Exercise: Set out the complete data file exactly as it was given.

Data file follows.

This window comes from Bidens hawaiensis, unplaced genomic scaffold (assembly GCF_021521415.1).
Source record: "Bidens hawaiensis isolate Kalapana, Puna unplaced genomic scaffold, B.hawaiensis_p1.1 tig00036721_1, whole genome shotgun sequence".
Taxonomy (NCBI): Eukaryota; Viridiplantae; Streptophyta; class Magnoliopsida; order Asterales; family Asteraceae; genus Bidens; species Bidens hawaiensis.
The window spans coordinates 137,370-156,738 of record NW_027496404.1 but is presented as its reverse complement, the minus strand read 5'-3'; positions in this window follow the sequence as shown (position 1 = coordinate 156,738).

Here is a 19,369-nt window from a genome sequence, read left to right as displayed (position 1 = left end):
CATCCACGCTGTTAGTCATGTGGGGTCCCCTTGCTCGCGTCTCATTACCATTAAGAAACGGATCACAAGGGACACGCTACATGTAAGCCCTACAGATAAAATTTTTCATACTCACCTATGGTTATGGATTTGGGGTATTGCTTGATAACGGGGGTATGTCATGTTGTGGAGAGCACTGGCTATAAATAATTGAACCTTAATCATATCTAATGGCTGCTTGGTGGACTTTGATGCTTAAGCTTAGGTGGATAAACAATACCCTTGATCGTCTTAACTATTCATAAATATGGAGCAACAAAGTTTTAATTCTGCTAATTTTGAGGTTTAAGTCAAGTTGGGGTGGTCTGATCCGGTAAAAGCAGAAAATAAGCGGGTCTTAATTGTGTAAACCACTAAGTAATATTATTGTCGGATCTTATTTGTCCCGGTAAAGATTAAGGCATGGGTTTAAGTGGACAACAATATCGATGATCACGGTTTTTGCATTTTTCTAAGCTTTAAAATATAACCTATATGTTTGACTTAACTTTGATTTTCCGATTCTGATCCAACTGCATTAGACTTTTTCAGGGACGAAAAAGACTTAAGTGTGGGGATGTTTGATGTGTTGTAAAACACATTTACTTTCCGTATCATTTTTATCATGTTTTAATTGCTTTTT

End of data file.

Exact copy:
This window comes from Bidens hawaiensis, unplaced genomic scaffold (assembly GCF_021521415.1).
Source record: "Bidens hawaiensis isolate Kalapana, Puna unplaced genomic scaffold, B.hawaiensis_p1.1 tig00036721_1, whole genome shotgun sequence".
Taxonomy (NCBI): Eukaryota; Viridiplantae; Streptophyta; class Magnoliopsida; order Asterales; family Asteraceae; genus Bidens; species Bidens hawaiensis.
The window spans coordinates 137,370-156,738 of record NW_027496404.1 but is presented as its reverse complement, the minus strand read 5'-3'; positions in this window follow the sequence as shown (position 1 = coordinate 156,738).

Here is a 19,369-nt window from a genome sequence, read left to right as displayed (position 1 = left end):
CATCCACGCTGTTAGTCATGTGGGGTCCCCTTGCTCGCGTCTCATTACCATTAAGAAACGGATCACAAGGGACACGCTACATGTAAGCCCTACAGATAAAATTTTTCATACTCACCTATGGTTATGGATTTGGGGTATTGCTTGATAACGGGGGTATGTCATGTTGTGGAGAGCACTGGCTATAAATAATTGAACCTTAATCATATCTAATGGCTGCTTGGTGGACTTTGATGCTTAAGCTTAGGTGGATAAACAATACCCTTGATCGTCTTAACTATTCATAAATATGGAGCAACAAAGTTTTAATTCTGCTAATTTTGAGGTTTAAGTCAAGTTGGGGTGGTCTGATCCGGTAAAAGCAGAAAATAAGCGGGTCTTAATTGTGTAAACCACTAAGTAATATTATTGTCGGATCTTATTTGTCCCGGTAAAGATTAAGGCATGGGTTTAAGTGGACAACAATATCGATGATCACGGTTTTTGCATTTTTCTAAGCTTTAAAATATAACCTATATGTTTGACTTAACTTTGATTTTCCGATTCTGATCCAACTGCATTAGACTTTTTCAGGGACGAAAAAGACTTAAGTGTGGGGATGTTTGATGTGTTGTAAAACACATTTACTTTCCGTATCATTTTTATCATGTTTTAATTGCTTTTT